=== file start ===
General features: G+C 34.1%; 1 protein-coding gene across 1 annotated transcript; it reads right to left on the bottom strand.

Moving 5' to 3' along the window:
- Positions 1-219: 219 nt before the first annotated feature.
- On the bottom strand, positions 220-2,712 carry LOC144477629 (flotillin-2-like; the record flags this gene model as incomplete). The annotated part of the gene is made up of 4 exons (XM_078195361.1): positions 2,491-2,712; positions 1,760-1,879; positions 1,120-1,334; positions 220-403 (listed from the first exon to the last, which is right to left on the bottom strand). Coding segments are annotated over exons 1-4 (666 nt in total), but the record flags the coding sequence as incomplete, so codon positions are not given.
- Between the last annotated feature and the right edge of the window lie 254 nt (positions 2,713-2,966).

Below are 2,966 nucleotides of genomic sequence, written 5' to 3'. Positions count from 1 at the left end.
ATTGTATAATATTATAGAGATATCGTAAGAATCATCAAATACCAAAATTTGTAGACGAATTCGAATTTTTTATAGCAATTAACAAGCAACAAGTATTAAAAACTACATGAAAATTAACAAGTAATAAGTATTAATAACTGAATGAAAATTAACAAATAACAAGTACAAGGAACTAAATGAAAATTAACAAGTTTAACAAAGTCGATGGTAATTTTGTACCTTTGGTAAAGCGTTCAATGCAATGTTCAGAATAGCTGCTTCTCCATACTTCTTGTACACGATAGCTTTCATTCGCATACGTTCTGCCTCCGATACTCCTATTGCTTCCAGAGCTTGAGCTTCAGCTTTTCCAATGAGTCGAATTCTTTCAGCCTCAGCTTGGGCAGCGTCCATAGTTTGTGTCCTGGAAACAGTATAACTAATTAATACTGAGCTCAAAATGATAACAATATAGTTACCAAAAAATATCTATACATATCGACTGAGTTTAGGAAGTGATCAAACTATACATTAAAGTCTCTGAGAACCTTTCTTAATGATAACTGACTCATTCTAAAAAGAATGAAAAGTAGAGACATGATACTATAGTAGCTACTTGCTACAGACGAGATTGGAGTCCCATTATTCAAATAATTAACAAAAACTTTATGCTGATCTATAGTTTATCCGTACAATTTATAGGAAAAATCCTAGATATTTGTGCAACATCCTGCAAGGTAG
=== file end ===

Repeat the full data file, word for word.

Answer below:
General features: G+C 34.1%; 1 protein-coding gene across 1 annotated transcript; it reads right to left on the bottom strand.

Moving 5' to 3' along the window:
- Positions 1-219: 219 nt before the first annotated feature.
- On the bottom strand, positions 220-2,712 carry LOC144477629 (flotillin-2-like; the record flags this gene model as incomplete). The annotated part of the gene is made up of 4 exons (XM_078195361.1): positions 2,491-2,712; positions 1,760-1,879; positions 1,120-1,334; positions 220-403 (listed from the first exon to the last, which is right to left on the bottom strand). Coding segments are annotated over exons 1-4 (666 nt in total), but the record flags the coding sequence as incomplete, so codon positions are not given.
- Between the last annotated feature and the right edge of the window lie 254 nt (positions 2,713-2,966).

Below are 2,966 nucleotides of genomic sequence, written 5' to 3'. Positions count from 1 at the left end.
ATTGTATAATATTATAGAGATATCGTAAGAATCATCAAATACCAAAATTTGTAGACGAATTCGAATTTTTTATAGCAATTAACAAGCAACAAGTATTAAAAACTACATGAAAATTAACAAGTAATAAGTATTAATAACTGAATGAAAATTAACAAATAACAAGTACAAGGAACTAAATGAAAATTAACAAGTTTAACAAAGTCGATGGTAATTTTGTACCTTTGGTAAAGCGTTCAATGCAATGTTCAGAATAGCTGCTTCTCCATACTTCTTGTACACGATAGCTTTCATTCGCATACGTTCTGCCTCCGATACTCCTATTGCTTCCAGAGCTTGAGCTTCAGCTTTTCCAATGAGTCGAATTCTTTCAGCCTCAGCTTGGGCAGCGTCCATAGTTTGTGTCCTGGAAACAGTATAACTAATTAATACTGAGCTCAAAATGATAACAATATAGTTACCAAAAAATATCTATACATATCGACTGAGTTTAGGAAGTGATCAAACTATACATTAAAGTCTCTGAGAACCTTTCTTAATGATAACTGACTCATTCTAAAAAGAATGAAAAGTAGAGACATGATACTATAGTAGCTACTTGCTACAGACGAGATTGGAGTCCCATTATTCAAATAATTAACAAAAACTTTATGCTGATCTATAGTTTATCCGTACAATTTATAGGAAAAATCCTAGATATTTGTGCAACATCCTGCAAGGTAG